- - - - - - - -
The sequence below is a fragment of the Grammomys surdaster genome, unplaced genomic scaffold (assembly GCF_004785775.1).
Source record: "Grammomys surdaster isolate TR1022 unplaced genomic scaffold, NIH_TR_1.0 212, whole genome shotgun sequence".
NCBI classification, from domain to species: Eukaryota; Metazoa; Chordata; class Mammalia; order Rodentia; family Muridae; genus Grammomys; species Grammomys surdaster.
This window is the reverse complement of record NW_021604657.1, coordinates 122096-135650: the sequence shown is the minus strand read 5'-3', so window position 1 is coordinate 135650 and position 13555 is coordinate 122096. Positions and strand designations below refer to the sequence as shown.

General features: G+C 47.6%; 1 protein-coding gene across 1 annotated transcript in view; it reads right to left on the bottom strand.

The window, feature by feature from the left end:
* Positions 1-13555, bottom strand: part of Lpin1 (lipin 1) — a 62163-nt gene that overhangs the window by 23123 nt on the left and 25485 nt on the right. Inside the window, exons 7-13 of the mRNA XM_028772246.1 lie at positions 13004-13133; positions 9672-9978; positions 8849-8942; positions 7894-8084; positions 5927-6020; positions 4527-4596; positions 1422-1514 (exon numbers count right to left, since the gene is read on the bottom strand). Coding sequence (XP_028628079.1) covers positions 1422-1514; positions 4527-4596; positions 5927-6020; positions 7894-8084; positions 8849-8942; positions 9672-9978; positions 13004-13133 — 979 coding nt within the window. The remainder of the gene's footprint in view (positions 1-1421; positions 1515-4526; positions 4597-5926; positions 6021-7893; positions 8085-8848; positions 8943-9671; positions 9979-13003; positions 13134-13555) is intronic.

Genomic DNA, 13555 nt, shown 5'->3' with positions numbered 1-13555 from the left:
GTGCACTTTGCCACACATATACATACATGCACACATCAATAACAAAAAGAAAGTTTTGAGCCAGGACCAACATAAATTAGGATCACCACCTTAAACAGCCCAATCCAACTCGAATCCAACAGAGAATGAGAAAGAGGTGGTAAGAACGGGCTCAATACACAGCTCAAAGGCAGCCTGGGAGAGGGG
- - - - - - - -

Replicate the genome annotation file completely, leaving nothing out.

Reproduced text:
The sequence below is a fragment of the Grammomys surdaster genome, unplaced genomic scaffold (assembly GCF_004785775.1).
Source record: "Grammomys surdaster isolate TR1022 unplaced genomic scaffold, NIH_TR_1.0 212, whole genome shotgun sequence".
NCBI classification, from domain to species: Eukaryota; Metazoa; Chordata; class Mammalia; order Rodentia; family Muridae; genus Grammomys; species Grammomys surdaster.
This window is the reverse complement of record NW_021604657.1, coordinates 122096-135650: the sequence shown is the minus strand read 5'-3', so window position 1 is coordinate 135650 and position 13555 is coordinate 122096. Positions and strand designations below refer to the sequence as shown.

General features: G+C 47.6%; 1 protein-coding gene across 1 annotated transcript in view; it reads right to left on the bottom strand.

The window, feature by feature from the left end:
* Positions 1-13555, bottom strand: part of Lpin1 (lipin 1) — a 62163-nt gene that overhangs the window by 23123 nt on the left and 25485 nt on the right. Inside the window, exons 7-13 of the mRNA XM_028772246.1 lie at positions 13004-13133; positions 9672-9978; positions 8849-8942; positions 7894-8084; positions 5927-6020; positions 4527-4596; positions 1422-1514 (exon numbers count right to left, since the gene is read on the bottom strand). Coding sequence (XP_028628079.1) covers positions 1422-1514; positions 4527-4596; positions 5927-6020; positions 7894-8084; positions 8849-8942; positions 9672-9978; positions 13004-13133 — 979 coding nt within the window. The remainder of the gene's footprint in view (positions 1-1421; positions 1515-4526; positions 4597-5926; positions 6021-7893; positions 8085-8848; positions 8943-9671; positions 9979-13003; positions 13134-13555) is intronic.

Genomic DNA, 13555 nt, shown 5'->3' with positions numbered 1-13555 from the left:
GTGCACTTTGCCACACATATACATACATGCACACATCAATAACAAAAAGAAAGTTTTGAGCCAGGACCAACATAAATTAGGATCACCACCTTAAACAGCCCAATCCAACTCGAATCCAACAGAGAATGAGAAAGAGGTGGTAAGAACGGGCTCAATACACAGCTCAAAGGCAGCCTGGGAGAGGGG